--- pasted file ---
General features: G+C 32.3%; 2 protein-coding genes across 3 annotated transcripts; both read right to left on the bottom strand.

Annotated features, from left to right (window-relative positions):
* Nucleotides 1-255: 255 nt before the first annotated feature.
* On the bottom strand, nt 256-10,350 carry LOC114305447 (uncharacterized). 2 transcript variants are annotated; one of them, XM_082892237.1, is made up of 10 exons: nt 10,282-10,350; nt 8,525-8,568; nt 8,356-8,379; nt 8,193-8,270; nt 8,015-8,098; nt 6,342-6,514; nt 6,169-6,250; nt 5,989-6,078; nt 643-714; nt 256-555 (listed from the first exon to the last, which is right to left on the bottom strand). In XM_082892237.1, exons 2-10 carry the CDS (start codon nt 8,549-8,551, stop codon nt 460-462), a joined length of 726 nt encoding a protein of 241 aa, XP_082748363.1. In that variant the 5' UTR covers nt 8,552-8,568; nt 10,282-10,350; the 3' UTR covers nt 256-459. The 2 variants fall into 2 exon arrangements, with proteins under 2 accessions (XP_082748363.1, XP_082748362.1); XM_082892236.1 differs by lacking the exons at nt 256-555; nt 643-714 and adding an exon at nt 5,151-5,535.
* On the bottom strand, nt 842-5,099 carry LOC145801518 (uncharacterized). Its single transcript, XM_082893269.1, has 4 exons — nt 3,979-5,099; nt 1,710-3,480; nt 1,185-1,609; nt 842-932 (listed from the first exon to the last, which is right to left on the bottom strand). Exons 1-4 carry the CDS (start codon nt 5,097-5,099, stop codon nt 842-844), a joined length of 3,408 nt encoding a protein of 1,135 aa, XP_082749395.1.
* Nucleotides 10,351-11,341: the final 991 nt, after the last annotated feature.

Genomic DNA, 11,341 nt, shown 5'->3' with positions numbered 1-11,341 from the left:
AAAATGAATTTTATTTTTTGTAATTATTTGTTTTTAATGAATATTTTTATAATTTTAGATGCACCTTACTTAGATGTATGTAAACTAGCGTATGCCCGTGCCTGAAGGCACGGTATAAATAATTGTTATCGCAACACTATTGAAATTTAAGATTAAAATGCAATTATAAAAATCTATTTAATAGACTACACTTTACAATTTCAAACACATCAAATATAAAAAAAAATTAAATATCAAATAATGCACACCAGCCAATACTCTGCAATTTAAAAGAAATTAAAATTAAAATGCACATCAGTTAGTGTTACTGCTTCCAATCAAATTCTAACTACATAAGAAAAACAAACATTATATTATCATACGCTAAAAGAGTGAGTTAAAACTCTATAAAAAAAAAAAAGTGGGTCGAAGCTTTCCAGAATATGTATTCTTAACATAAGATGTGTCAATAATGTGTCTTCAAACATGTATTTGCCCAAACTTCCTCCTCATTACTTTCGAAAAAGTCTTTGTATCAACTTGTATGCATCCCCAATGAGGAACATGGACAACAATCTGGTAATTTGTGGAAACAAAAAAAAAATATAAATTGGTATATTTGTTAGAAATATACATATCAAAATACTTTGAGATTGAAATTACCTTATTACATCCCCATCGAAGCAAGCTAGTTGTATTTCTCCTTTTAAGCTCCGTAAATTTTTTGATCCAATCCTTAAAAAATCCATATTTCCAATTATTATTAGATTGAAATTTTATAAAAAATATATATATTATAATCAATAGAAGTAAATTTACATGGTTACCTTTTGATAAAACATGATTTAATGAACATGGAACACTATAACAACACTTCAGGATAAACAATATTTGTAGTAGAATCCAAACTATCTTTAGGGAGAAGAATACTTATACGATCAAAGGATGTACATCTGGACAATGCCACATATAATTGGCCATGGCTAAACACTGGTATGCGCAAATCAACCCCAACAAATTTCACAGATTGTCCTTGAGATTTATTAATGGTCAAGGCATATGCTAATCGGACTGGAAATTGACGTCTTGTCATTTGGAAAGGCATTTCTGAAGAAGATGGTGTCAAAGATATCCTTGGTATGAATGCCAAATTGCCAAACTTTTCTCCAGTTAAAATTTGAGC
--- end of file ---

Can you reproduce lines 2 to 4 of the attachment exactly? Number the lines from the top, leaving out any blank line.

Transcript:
Annotated features, from left to right (window-relative positions):
* Nucleotides 1-255: 255 nt before the first annotated feature.
* On the bottom strand, nt 256-10,350 carry LOC114305447 (uncharacterized). 2 transcript variants are annotated; one of them, XM_082892237.1, is made up of 10 exons: nt 10,282-10,350; nt 8,525-8,568; nt 8,356-8,379; nt 8,193-8,270; nt 8,015-8,098; nt 6,342-6,514; nt 6,169-6,250; nt 5,989-6,078; nt 643-714; nt 256-555 (listed from the first exon to the last, which is right to left on the bottom strand). In XM_082892237.1, exons 2-10 carry the CDS (start codon nt 8,549-8,551, stop codon nt 460-462), a joined length of 726 nt encoding a protein of 241 aa, XP_082748363.1. In that variant the 5' UTR covers nt 8,552-8,568; nt 10,282-10,350; the 3' UTR covers nt 256-459. The 2 variants fall into 2 exon arrangements, with proteins under 2 accessions (XP_082748363.1, XP_082748362.1); XM_082892236.1 differs by lacking the exons at nt 256-555; nt 643-714 and adding an exon at nt 5,151-5,535.